Weird Science: International Year of Chemistry

by Sue Lange

This post was actually the last post of my Weird Science series. It closed out 2011, and I’m posting it here now while last year, the International Year of Chemistry, is still in our minds. It’s not so much weird science as it is just weird. Is there anything in the Universe that doesn’t have something to do with chemistry? To me, designating a year for the subject reminds me of how children ask, “There’s a mothers day and a fathers day, so when is kids day?” The answer, of course, is “every day is children’s day.”

For me, every day is chemistry day, and it seemed strange that the United Nations needed to designate a whole year for it. Whatever. The idea was to “increase the public appreciation of chemistry in meeting world needs, to encourage interest in chemistry among young people, and to generate enthusiasm for the creative future of chemistry.” They chose the year 2011 for a couple of reasons. It marked the 100th anniversary of Marie Curie’s Nobel Award and also the 100th anniversary of the founding of the International Association of Chemical Societies.

The opening festivities were held on January 27-28 at UNESCO (United Nations Educational Scientific & Cultural Organization) in Paris. In the opening ceremony Irina Bokova, UNESCO Director General, stated: “The chemistry of the future must be a responsible science.”

I take that to mean it has not been a responsible science in the past.

IUPAC President Nicole Moreau implored “chemists to do everything in their power to change the terrible public image of chemistry.”

The “terrible public image of chemistry” probably has a lot to do with whatever Ms. Bokova was alluding to.

For all the hype about how chemistry is going to save the planet, feed the people, and provide bigger, faster, better transportation, we can’t forget its dark side. Think of napalm, DDT, the gas leak in Bhopal.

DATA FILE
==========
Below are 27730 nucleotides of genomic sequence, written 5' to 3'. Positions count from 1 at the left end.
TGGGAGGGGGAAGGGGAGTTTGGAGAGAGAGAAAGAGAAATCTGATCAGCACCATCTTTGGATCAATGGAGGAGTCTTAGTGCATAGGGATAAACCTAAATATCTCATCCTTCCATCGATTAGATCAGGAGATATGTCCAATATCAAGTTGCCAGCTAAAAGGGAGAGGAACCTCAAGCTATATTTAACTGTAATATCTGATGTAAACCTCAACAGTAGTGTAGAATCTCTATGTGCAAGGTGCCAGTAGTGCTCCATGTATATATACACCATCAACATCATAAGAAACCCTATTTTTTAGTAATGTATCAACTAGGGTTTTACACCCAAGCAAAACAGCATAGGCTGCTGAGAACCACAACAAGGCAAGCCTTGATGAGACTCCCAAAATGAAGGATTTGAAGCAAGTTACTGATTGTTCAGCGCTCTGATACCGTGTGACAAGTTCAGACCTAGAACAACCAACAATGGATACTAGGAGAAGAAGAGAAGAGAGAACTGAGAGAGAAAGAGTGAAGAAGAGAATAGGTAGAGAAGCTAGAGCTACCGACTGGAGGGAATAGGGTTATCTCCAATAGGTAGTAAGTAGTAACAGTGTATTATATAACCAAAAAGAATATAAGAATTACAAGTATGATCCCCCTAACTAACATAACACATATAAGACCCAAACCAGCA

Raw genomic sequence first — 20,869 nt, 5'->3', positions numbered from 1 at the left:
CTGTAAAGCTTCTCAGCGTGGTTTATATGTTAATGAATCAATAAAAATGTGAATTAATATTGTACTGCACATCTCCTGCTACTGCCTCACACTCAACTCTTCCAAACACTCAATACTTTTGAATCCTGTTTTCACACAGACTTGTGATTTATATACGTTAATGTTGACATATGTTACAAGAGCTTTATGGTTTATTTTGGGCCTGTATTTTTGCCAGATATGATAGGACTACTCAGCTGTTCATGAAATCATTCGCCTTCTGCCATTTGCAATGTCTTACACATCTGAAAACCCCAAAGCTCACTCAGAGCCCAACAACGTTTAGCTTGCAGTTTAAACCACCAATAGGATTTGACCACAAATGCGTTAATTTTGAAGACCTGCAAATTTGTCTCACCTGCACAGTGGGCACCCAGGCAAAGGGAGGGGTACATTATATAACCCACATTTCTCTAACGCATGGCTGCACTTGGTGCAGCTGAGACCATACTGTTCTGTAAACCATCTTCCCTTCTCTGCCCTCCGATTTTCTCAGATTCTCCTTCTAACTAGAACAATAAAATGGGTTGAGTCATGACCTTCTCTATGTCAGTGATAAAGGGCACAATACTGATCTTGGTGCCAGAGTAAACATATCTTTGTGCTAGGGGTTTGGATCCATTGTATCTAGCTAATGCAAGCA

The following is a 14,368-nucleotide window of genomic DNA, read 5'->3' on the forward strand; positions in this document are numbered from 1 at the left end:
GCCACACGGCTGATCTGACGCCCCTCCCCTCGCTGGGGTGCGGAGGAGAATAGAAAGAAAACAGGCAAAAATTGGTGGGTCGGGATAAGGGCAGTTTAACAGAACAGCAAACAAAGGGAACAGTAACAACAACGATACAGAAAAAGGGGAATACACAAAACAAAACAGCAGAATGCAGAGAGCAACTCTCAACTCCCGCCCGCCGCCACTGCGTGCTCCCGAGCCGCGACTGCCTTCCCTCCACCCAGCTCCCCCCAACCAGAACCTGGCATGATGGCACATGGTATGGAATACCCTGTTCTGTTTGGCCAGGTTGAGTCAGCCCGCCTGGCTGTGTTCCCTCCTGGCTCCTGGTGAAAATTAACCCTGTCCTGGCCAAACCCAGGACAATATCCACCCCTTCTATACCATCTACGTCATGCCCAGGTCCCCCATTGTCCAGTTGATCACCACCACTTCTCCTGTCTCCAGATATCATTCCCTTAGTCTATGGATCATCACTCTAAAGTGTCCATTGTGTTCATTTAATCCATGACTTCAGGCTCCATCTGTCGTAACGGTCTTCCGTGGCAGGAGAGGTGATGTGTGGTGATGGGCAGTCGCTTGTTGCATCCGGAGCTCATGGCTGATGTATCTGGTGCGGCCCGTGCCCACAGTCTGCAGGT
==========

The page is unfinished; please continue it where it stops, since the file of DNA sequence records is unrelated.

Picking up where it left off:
Even in the development of benign materials, such as synthetic baby formula, astroturf, dacron and polyester, I don’t see world-saving progress. Sure, chemistry helps our lives in the form of pills and plastics and composite materials but it has also contributed to the cheapening of it.

Industrial chemistry aims to find efficient methods for extracting nourishment from the soil. We are reminded that the increase in population will be threatening the planet’s carrying capacity by the year 2050. The moguls of chemistry are confident they can meet that challenge. We won’t even need to change our lifestyles.

But I hope that along with better fertilizers, chemistry is working on better, safer methods of birth control as well. Because no matter how efficient food production becomes, it only leads to ever greater increases in our numbers. We will always be threatening the carrying capacity. At some point there will be no more energy to extract from the planet and then our numbers will dwindle for sure, but in a rather painful way.